“Look how my vertebrae coil and let me nap secure in the most comfortable shape,” the cat said. She curled up and tucked her head under her tail, cat-shape melting into the golden-shape with a pleased purr. The cat felt a certain kinship with the sunflower, as her shining fur would have given her a similar edge in a more chaotic contest. Even with the rules, the cat felt confident in the curvature of her spine.

“Look how even in death, the bones of us remain in golden convolutions,” the ghost of the ammonite said. It was widely decided that ghosts were disqualified, and that one must still be in their own bones for the shape to truly be perfect.

“Look how tightly my home is coiled, and how I carry always the lovely radial on my back. Look how I trust my life with it,” the snail, distant cousin of the dead ammonite said, withdrawing their body into their shell, which circled just as the numbered sequence did. The snail was sure they would win, for they were as in their bones as one could be, when your bones were, in fact, a shell.

“Look how fast I can make the shape. Look how fast I can make the shape. Look how fast!” the dog said, spinning to chase his tail. It was widely decided that the dog was disqualified, as his movements were too erratic to make a perfect whorl.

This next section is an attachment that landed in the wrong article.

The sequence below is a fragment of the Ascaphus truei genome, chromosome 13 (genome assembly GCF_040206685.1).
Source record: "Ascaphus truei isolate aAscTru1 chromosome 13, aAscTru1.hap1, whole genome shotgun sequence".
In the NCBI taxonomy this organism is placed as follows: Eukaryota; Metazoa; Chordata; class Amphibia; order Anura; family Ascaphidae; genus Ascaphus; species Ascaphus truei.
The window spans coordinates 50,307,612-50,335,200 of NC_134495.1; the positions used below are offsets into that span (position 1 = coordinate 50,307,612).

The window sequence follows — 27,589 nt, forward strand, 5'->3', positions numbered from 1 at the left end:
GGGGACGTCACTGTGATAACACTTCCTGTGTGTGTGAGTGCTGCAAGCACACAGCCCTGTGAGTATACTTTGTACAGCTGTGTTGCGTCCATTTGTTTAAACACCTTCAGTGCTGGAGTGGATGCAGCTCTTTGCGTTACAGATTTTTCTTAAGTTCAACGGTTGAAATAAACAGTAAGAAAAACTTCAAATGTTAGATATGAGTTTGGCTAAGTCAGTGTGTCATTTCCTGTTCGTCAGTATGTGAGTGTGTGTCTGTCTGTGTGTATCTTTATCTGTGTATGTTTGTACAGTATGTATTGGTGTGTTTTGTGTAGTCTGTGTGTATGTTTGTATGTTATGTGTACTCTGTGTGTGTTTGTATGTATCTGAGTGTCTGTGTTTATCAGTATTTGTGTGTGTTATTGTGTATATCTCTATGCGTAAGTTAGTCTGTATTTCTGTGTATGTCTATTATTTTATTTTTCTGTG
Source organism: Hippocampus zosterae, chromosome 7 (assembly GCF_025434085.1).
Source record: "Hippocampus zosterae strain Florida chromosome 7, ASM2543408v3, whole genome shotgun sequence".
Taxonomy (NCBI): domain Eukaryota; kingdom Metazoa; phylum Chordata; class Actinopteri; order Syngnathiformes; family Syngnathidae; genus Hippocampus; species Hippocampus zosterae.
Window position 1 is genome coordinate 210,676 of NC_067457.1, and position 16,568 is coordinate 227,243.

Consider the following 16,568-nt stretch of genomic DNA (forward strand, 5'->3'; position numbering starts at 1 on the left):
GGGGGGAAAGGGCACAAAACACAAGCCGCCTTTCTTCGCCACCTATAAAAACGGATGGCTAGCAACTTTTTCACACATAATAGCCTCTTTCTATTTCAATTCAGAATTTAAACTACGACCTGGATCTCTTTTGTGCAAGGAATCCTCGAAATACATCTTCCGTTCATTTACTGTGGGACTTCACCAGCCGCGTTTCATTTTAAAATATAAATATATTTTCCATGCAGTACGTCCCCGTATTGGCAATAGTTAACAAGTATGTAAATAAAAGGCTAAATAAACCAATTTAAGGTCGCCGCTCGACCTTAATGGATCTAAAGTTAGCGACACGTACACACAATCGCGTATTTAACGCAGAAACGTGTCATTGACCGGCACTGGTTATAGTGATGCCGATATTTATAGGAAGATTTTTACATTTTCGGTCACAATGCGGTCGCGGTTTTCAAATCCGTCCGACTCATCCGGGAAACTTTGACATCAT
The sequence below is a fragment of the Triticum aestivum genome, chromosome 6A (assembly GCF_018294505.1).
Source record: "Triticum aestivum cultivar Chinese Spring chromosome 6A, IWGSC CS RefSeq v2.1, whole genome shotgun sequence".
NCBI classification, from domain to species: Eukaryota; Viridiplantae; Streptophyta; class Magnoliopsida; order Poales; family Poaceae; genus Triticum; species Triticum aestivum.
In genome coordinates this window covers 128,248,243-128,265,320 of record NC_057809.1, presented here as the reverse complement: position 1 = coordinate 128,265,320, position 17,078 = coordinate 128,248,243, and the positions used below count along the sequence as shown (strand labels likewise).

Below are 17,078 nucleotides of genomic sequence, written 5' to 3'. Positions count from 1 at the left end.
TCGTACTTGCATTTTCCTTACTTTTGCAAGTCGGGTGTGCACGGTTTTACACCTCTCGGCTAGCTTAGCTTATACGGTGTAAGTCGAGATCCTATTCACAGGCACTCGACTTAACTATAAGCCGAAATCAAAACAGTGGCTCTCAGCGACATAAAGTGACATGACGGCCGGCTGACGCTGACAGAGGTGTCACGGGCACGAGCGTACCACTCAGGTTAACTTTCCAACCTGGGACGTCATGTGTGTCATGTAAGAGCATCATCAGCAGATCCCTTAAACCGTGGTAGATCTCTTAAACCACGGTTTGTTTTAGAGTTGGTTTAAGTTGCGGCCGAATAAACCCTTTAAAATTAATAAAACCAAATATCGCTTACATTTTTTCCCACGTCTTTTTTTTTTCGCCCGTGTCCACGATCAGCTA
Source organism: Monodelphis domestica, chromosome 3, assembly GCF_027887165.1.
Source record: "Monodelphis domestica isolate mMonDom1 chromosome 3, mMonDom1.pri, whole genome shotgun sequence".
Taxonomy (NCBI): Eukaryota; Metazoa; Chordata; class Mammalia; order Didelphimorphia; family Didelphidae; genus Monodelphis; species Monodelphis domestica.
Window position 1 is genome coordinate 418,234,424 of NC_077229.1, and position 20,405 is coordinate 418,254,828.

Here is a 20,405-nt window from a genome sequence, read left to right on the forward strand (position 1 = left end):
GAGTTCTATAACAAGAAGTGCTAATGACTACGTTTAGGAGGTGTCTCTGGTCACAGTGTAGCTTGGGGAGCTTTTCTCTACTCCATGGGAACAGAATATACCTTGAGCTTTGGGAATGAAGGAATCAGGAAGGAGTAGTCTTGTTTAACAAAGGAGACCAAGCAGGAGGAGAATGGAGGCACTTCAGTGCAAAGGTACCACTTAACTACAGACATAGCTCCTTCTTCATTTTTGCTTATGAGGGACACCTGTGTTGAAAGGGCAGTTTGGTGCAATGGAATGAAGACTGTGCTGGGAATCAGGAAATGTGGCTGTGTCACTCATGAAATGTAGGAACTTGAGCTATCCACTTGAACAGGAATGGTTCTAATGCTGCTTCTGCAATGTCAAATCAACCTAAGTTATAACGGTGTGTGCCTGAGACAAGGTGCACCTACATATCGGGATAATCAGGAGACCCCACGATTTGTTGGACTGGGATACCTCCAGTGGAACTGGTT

“Look how together we make a great, unending spiral, bigger than the individual,” the starlings murmured as they flocked in a great tightening and enlarging shape in the sky.

“Look how straight a line my body makes,” the stick insect said. The other animals paused in creating their golden forms, to stare at the rigidity of the mimic. “Look how I hint, not at the shape itself, but at its possibilities. For a line grows ever-longer, as a coil grows around itself. I carry the birth and death of the golden spiral across the true contour of my thorax and abdomen.”

It was widely decided that this argument, in both making and destroying the spiral, was perhaps heretical and certainly not first-place worthy, but the stick insect nevertheless won the runner-up prize for most avant-garde.

The slime mold praised the cat’s technique in tucking her nose beneath her tail to make the golden radial. While the snail grumbled that this was another sunflower trick, the stick insect’s startling entry was so intensely discussed that few others had room to gripe about the cat’s win. The cat once more placed her nose underneath her tail tip and celebrated her win with a sunbeam nap, while the stick insect contemplated the line, that most perfect form.

Gabrielle Bleu writes horror, science fiction, and fantasy. When not writing, she watches birds and admires lichens. Her work has appeared in the Story Seed Vault, Utopia Science Fiction, and the Crone Girls Press anthology “Coppice & Brake.” Follow her on twitter @BeteMonstrueuse for birdwatching photos and the occasional thoughts on werewolves, and find more of her work at

Quantum Meat